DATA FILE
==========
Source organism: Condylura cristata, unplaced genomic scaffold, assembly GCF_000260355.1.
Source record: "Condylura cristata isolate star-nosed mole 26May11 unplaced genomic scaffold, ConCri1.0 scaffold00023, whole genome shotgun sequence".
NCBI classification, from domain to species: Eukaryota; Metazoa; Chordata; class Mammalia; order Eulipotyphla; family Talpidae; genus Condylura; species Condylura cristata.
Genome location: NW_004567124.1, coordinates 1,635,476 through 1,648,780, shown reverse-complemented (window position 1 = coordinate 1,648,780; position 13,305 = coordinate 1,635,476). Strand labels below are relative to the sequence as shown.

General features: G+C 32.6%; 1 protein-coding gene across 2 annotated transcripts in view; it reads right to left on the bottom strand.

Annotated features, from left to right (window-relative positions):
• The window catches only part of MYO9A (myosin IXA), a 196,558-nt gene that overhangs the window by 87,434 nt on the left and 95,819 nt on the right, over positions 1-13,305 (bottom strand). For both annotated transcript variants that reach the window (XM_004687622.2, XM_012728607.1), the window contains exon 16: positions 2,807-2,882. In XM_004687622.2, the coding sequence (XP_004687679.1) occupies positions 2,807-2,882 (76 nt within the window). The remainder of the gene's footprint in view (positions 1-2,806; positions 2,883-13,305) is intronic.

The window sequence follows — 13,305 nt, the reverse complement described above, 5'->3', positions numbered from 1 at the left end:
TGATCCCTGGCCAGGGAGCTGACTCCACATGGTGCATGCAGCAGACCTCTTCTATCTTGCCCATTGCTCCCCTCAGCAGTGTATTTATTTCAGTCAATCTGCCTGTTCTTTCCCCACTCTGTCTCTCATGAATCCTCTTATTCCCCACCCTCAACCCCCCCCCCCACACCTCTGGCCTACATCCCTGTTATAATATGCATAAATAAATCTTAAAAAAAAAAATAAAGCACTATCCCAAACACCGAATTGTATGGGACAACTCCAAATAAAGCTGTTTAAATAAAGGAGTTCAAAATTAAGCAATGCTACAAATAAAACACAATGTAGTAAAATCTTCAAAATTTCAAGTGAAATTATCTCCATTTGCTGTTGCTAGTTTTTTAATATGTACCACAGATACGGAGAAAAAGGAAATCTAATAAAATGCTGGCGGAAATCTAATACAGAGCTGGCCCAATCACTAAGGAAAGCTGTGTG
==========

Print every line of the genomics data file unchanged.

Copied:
Source organism: Condylura cristata, unplaced genomic scaffold, assembly GCF_000260355.1.
Source record: "Condylura cristata isolate star-nosed mole 26May11 unplaced genomic scaffold, ConCri1.0 scaffold00023, whole genome shotgun sequence".
NCBI classification, from domain to species: Eukaryota; Metazoa; Chordata; class Mammalia; order Eulipotyphla; family Talpidae; genus Condylura; species Condylura cristata.
Genome location: NW_004567124.1, coordinates 1,635,476 through 1,648,780, shown reverse-complemented (window position 1 = coordinate 1,648,780; position 13,305 = coordinate 1,635,476). Strand labels below are relative to the sequence as shown.

General features: G+C 32.6%; 1 protein-coding gene across 2 annotated transcripts in view; it reads right to left on the bottom strand.

Annotated features, from left to right (window-relative positions):
• The window catches only part of MYO9A (myosin IXA), a 196,558-nt gene that overhangs the window by 87,434 nt on the left and 95,819 nt on the right, over positions 1-13,305 (bottom strand). For both annotated transcript variants that reach the window (XM_004687622.2, XM_012728607.1), the window contains exon 16: positions 2,807-2,882. In XM_004687622.2, the coding sequence (XP_004687679.1) occupies positions 2,807-2,882 (76 nt within the window). The remainder of the gene's footprint in view (positions 1-2,806; positions 2,883-13,305) is intronic.

The window sequence follows — 13,305 nt, the reverse complement described above, 5'->3', positions numbered from 1 at the left end:
TGATCCCTGGCCAGGGAGCTGACTCCACATGGTGCATGCAGCAGACCTCTTCTATCTTGCCCATTGCTCCCCTCAGCAGTGTATTTATTTCAGTCAATCTGCCTGTTCTTTCCCCACTCTGTCTCTCATGAATCCTCTTATTCCCCACCCTCAACCCCCCCCCCCACACCTCTGGCCTACATCCCTGTTATAATATGCATAAATAAATCTTAAAAAAAAAAATAAAGCACTATCCCAAACACCGAATTGTATGGGACAACTCCAAATAAAGCTGTTTAAATAAAGGAGTTCAAAATTAAGCAATGCTACAAATAAAACACAATGTAGTAAAATCTTCAAAATTTCAAGTGAAATTATCTCCATTTGCTGTTGCTAGTTTTTTAATATGTACCACAGATACGGAGAAAAAGGAAATCTAATAAAATGCTGGCGGAAATCTAATACAGAGCTGGCCCAATCACTAAGGAAAGCTGTGTG